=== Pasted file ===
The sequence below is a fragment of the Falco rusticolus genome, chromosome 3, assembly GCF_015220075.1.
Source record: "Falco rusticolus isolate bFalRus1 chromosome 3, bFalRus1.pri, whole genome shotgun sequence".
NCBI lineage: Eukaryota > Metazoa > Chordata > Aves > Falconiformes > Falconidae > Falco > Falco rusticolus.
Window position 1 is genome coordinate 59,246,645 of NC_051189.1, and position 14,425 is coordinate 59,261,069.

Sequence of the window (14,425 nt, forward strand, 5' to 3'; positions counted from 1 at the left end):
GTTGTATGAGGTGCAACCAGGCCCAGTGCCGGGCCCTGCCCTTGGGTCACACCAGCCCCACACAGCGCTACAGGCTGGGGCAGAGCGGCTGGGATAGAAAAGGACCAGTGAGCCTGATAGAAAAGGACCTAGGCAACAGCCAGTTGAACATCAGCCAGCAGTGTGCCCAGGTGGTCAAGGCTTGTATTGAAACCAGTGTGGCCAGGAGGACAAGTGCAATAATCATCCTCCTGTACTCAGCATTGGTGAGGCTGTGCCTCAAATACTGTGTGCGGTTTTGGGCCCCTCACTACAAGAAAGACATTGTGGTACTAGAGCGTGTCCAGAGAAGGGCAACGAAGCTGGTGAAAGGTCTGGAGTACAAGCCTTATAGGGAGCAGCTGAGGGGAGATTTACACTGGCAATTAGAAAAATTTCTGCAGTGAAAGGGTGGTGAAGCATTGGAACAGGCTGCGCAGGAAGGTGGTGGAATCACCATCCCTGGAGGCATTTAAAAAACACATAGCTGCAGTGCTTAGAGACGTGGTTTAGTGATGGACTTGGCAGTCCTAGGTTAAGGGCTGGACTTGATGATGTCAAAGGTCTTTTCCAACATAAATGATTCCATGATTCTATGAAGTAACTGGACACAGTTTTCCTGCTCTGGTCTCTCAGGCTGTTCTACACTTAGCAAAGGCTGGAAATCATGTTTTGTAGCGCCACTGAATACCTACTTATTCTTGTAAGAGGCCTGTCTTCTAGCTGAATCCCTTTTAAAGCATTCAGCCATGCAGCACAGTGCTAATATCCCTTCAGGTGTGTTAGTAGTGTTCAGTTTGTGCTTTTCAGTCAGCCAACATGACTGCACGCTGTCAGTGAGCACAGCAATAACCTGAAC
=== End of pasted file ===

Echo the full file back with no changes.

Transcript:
The sequence below is a fragment of the Falco rusticolus genome, chromosome 3, assembly GCF_015220075.1.
Source record: "Falco rusticolus isolate bFalRus1 chromosome 3, bFalRus1.pri, whole genome shotgun sequence".
NCBI lineage: Eukaryota > Metazoa > Chordata > Aves > Falconiformes > Falconidae > Falco > Falco rusticolus.
Window position 1 is genome coordinate 59,246,645 of NC_051189.1, and position 14,425 is coordinate 59,261,069.

Sequence of the window (14,425 nt, forward strand, 5' to 3'; positions counted from 1 at the left end):
GTTGTATGAGGTGCAACCAGGCCCAGTGCCGGGCCCTGCCCTTGGGTCACACCAGCCCCACACAGCGCTACAGGCTGGGGCAGAGCGGCTGGGATAGAAAAGGACCAGTGAGCCTGATAGAAAAGGACCTAGGCAACAGCCAGTTGAACATCAGCCAGCAGTGTGCCCAGGTGGTCAAGGCTTGTATTGAAACCAGTGTGGCCAGGAGGACAAGTGCAATAATCATCCTCCTGTACTCAGCATTGGTGAGGCTGTGCCTCAAATACTGTGTGCGGTTTTGGGCCCCTCACTACAAGAAAGACATTGTGGTACTAGAGCGTGTCCAGAGAAGGGCAACGAAGCTGGTGAAAGGTCTGGAGTACAAGCCTTATAGGGAGCAGCTGAGGGGAGATTTACACTGGCAATTAGAAAAATTTCTGCAGTGAAAGGGTGGTGAAGCATTGGAACAGGCTGCGCAGGAAGGTGGTGGAATCACCATCCCTGGAGGCATTTAAAAAACACATAGCTGCAGTGCTTAGAGACGTGGTTTAGTGATGGACTTGGCAGTCCTAGGTTAAGGGCTGGACTTGATGATGTCAAAGGTCTTTTCCAACATAAATGATTCCATGATTCTATGAAGTAACTGGACACAGTTTTCCTGCTCTGGTCTCTCAGGCTGTTCTACACTTAGCAAAGGCTGGAAATCATGTTTTGTAGCGCCACTGAATACCTACTTATTCTTGTAAGAGGCCTGTCTTCTAGCTGAATCCCTTTTAAAGCATTCAGCCATGCAGCACAGTGCTAATATCCCTTCAGGTGTGTTAGTAGTGTTCAGTTTGTGCTTTTCAGTCAGCCAACATGACTGCACGCTGTCAGTGAGCACAGCAATAACCTGAAC